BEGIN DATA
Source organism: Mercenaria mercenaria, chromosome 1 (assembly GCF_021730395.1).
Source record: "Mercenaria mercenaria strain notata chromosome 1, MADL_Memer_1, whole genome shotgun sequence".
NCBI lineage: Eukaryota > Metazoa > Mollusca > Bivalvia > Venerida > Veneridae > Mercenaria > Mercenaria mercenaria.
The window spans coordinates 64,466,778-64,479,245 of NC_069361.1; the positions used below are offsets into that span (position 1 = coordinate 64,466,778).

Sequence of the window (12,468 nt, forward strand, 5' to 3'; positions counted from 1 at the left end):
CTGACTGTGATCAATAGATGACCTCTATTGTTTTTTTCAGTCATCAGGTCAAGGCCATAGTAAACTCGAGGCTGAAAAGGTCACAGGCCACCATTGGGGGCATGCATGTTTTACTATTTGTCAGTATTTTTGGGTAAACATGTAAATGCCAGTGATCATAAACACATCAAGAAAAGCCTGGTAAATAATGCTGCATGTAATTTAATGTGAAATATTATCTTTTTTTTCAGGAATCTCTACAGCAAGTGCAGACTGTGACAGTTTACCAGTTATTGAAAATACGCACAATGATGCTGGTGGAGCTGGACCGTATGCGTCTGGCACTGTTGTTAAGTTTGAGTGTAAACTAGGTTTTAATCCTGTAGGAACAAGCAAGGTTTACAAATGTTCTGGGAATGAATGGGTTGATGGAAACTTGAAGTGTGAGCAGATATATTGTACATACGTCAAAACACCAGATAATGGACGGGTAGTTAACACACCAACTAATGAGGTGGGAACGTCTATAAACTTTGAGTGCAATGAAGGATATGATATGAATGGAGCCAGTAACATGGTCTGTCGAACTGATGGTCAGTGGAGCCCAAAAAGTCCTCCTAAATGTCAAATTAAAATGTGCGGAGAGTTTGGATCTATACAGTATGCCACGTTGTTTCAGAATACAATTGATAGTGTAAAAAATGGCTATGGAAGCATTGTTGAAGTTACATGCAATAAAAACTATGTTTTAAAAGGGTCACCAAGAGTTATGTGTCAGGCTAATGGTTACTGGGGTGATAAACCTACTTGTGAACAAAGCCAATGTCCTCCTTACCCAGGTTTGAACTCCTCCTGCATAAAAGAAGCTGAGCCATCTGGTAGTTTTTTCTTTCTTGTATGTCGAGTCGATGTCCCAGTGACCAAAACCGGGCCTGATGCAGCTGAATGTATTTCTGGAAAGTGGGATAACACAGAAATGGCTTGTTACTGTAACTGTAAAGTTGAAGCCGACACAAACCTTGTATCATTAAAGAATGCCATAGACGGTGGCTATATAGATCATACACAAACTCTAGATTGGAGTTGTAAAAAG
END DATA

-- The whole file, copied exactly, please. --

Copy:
Source organism: Mercenaria mercenaria, chromosome 1 (assembly GCF_021730395.1).
Source record: "Mercenaria mercenaria strain notata chromosome 1, MADL_Memer_1, whole genome shotgun sequence".
NCBI lineage: Eukaryota > Metazoa > Mollusca > Bivalvia > Venerida > Veneridae > Mercenaria > Mercenaria mercenaria.
The window spans coordinates 64,466,778-64,479,245 of NC_069361.1; the positions used below are offsets into that span (position 1 = coordinate 64,466,778).

Sequence of the window (12,468 nt, forward strand, 5' to 3'; positions counted from 1 at the left end):
CTGACTGTGATCAATAGATGACCTCTATTGTTTTTTTCAGTCATCAGGTCAAGGCCATAGTAAACTCGAGGCTGAAAAGGTCACAGGCCACCATTGGGGGCATGCATGTTTTACTATTTGTCAGTATTTTTGGGTAAACATGTAAATGCCAGTGATCATAAACACATCAAGAAAAGCCTGGTAAATAATGCTGCATGTAATTTAATGTGAAATATTATCTTTTTTTTCAGGAATCTCTACAGCAAGTGCAGACTGTGACAGTTTACCAGTTATTGAAAATACGCACAATGATGCTGGTGGAGCTGGACCGTATGCGTCTGGCACTGTTGTTAAGTTTGAGTGTAAACTAGGTTTTAATCCTGTAGGAACAAGCAAGGTTTACAAATGTTCTGGGAATGAATGGGTTGATGGAAACTTGAAGTGTGAGCAGATATATTGTACATACGTCAAAACACCAGATAATGGACGGGTAGTTAACACACCAACTAATGAGGTGGGAACGTCTATAAACTTTGAGTGCAATGAAGGATATGATATGAATGGAGCCAGTAACATGGTCTGTCGAACTGATGGTCAGTGGAGCCCAAAAAGTCCTCCTAAATGTCAAATTAAAATGTGCGGAGAGTTTGGATCTATACAGTATGCCACGTTGTTTCAGAATACAATTGATAGTGTAAAAAATGGCTATGGAAGCATTGTTGAAGTTACATGCAATAAAAACTATGTTTTAAAAGGGTCACCAAGAGTTATGTGTCAGGCTAATGGTTACTGGGGTGATAAACCTACTTGTGAACAAAGCCAATGTCCTCCTTACCCAGGTTTGAACTCCTCCTGCATAAAAGAAGCTGAGCCATCTGGTAGTTTTTTCTTTCTTGTATGTCGAGTCGATGTCCCAGTGACCAAAACCGGGCCTGATGCAGCTGAATGTATTTCTGGAAAGTGGGATAACACAGAAATGGCTTGTTACTGTAACTGTAAAGTTGAAGCCGACACAAACCTTGTATCATTAAAGAATGCCATAGACGGTGGCTATATAGATCATACACAAACTCTAGATTGGAGTTGTAAAAAG